Project Summary

This research project is in progress. PCORI will post the research findings on this page within 90 days after the results are final.

What is the research about?

Pilonidal disease is a painful skin infection that affects 1 out of 100 people between the ages of 15 and 30. Hair can become trapped under the skin in the crease of the buttocks, near the bottom of the spine, causing infection. The area can become swollen and develop into a cyst that contains pus.

Patients with pilonidal disease usually get antibiotics to treat infections. Many patients also need surgery to either drain pus or remove the infected area. Patients report feeling embarrassed about having pilonidal disease. They also report feeling ashamed about depending on caregivers such as family or friends to help with their treatment.

Some patients have only one episode of pilonidal disease, but other patients experience repeated infections. These infections can disrupt patients’ lives and require long periods of medical leave. Patients may have to live with open, bad-smelling wounds. They may miss school, work, or social events and cannot play sports. Patients who miss many days of school may have to repeat years of high school or college. Patients may also need multiple surgeries and frequent hospital stays. Almost one in three patients has complications with the wound after surgery.

Doctors recommend preventing repeat infections by shaving or regularly using hair removal creams to keep the affected area free of hair. This study is comparing two hair removal treatments for people with pilonidal disease: laser hair removal along with shaving or hair removal creams, and shaving or hair removal creams alone. The research team wants to compare how many repeat infections patients in each group have.

Who can this research help?

Patients with pilonidal disease and their doctors can use findings from this study when considering how best to reduce repeat infections.

What is the research team doing?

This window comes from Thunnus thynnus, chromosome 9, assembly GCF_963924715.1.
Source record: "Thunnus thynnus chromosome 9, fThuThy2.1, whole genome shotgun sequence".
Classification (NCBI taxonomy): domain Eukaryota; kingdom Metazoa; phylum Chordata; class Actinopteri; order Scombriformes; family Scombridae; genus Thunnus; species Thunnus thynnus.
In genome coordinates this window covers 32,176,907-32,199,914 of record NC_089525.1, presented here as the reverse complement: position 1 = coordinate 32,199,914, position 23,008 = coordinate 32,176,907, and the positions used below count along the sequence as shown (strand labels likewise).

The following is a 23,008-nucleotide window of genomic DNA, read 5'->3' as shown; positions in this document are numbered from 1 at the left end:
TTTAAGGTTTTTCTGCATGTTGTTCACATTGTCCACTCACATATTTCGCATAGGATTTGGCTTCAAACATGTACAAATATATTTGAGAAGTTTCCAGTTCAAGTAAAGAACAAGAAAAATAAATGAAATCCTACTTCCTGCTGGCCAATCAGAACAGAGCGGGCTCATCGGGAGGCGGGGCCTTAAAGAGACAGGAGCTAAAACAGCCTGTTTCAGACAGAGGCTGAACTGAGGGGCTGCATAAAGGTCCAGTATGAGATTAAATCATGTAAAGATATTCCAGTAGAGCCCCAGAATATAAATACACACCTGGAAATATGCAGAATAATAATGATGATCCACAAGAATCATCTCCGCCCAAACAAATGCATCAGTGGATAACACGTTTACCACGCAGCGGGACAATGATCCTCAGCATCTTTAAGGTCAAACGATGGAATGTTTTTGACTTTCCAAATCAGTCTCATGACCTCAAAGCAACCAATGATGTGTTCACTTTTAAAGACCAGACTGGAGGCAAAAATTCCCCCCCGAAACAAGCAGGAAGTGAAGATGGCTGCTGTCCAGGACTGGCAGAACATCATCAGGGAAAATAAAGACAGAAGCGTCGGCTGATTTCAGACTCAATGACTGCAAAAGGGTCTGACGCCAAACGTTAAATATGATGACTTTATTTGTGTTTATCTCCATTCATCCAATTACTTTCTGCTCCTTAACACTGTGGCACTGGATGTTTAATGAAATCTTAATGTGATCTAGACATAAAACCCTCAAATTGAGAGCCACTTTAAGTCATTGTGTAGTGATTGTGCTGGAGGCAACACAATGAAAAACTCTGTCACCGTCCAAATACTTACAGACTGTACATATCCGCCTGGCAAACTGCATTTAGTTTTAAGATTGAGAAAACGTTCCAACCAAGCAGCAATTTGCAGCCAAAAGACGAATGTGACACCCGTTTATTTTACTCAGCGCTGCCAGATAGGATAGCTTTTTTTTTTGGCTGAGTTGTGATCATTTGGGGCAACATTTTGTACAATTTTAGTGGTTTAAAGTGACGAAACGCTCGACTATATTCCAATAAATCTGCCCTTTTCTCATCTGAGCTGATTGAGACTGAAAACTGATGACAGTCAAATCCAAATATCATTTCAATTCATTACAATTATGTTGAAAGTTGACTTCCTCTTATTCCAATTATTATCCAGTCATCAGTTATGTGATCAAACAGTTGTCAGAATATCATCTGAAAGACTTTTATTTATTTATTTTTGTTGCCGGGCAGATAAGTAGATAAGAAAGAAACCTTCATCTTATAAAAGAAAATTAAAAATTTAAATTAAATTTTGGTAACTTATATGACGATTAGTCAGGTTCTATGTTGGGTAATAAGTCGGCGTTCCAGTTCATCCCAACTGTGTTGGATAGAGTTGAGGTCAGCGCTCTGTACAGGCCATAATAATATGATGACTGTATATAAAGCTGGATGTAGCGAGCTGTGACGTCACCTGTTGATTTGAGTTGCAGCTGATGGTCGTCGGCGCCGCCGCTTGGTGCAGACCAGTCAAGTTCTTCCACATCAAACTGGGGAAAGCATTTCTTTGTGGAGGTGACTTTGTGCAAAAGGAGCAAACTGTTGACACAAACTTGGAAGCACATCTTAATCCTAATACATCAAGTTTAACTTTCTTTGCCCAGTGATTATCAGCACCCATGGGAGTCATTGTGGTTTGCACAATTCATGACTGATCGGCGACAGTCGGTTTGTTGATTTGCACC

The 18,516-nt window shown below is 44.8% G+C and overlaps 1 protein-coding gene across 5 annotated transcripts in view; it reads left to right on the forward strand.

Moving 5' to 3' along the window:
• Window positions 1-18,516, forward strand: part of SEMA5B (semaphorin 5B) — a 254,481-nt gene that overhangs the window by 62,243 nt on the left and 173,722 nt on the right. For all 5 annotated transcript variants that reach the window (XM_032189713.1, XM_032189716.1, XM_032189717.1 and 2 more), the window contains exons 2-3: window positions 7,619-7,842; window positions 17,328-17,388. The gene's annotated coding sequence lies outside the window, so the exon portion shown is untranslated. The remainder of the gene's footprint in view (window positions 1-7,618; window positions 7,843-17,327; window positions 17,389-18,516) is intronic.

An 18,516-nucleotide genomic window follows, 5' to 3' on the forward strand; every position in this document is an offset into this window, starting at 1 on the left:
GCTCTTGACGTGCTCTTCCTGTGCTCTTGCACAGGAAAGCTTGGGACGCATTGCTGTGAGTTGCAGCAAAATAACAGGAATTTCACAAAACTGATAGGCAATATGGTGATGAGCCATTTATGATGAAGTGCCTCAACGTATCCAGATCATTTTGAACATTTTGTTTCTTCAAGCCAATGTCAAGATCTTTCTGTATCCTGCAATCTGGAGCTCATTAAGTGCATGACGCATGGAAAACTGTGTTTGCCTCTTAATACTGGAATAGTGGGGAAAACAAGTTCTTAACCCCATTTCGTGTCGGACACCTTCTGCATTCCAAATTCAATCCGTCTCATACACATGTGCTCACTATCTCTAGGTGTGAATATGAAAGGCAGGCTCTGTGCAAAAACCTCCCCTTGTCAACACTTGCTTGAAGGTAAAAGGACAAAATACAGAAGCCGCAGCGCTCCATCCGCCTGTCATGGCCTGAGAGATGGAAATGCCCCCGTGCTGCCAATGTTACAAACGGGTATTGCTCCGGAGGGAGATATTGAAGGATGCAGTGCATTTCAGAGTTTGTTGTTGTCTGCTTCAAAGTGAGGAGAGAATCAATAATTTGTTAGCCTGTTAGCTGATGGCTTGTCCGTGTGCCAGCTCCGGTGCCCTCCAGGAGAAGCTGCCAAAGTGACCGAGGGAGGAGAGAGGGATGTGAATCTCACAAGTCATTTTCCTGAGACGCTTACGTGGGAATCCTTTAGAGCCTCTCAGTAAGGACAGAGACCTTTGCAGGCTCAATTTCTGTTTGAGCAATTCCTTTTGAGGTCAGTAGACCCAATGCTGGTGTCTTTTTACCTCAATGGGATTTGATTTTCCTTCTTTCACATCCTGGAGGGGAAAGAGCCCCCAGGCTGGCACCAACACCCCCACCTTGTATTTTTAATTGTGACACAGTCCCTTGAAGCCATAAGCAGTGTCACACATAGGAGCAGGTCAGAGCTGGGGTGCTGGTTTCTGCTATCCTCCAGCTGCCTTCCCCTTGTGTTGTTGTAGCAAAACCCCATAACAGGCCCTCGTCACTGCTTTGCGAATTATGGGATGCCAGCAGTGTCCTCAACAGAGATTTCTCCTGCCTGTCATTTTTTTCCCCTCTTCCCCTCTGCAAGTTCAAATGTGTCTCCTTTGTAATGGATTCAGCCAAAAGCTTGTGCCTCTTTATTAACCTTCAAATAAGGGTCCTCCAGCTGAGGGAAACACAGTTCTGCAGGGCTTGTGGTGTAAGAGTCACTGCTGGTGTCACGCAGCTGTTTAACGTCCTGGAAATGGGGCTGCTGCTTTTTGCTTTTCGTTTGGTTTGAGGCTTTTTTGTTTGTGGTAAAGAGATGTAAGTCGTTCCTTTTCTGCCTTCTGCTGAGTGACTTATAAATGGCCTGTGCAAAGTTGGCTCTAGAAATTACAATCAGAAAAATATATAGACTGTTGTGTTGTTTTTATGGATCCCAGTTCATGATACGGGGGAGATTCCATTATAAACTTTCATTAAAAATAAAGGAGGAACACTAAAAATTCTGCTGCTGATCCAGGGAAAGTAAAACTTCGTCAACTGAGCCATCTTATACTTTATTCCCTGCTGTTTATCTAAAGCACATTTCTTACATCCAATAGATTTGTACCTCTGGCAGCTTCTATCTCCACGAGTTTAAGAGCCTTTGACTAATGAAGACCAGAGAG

The research team is enrolling 272 patients ages 12 to 20 who have pilonidal disease. The team is assigning patients, by chance, to one of two groups. Patients in the first group receive laser hair removal to the affected area every four to six weeks, for a total of five treatments. The type of laser treatment they get depends on their skin type and how their skin reacts to the laser. They also get a cooling pad and numbing cream for pain from the laser treatment. Patients and families learn hair removal methods to use between treatments to keep the area free of hair.

Patients and families in the second group do not get laser therapy, but they get training on how to remove hair by shaving or cream. They also get supplies for six months of hair removal. The research team is following both groups for one year to compare the number of infections that need treatment. Patients receive monthly calls from the team asking about new infections.

A group of patients, caregivers, doctors, and nurses are helping design and conduct the study. The research team also includes patient educators and advocates, members of professional medical organizations, and health insurers.

Research methods at a glance

Design Elements Description
Design Randomized controlled trial
Population People ages 12–20 with pilonidal disease
Interventions/
Comparators
  • Laser hair removal, plus shaving or depilatory cream
  • Training and supplies for hair removal with shaving or depilatory cream
Outcomes

Primary: recurrence of pilonidal disease

Secondary: days patient does not take part in normal activities because of pilonidal disease, quality of life related to health

Timeframe 1-year follow-up for primary outcome

Journal Articles

Project Information

Peter Minneci, MD
The Research Institute at Nationwide Children's Hospital
$1,266,752

Key Dates

39 months
November 2017
November 2023
2017

Study Registration Information

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PCORI funds comparative clinical effectiveness research (CER) studies that compare two or more options or approaches to health care, or that compare different ways of delivering or receiving care.

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Last updated: September 17, 2021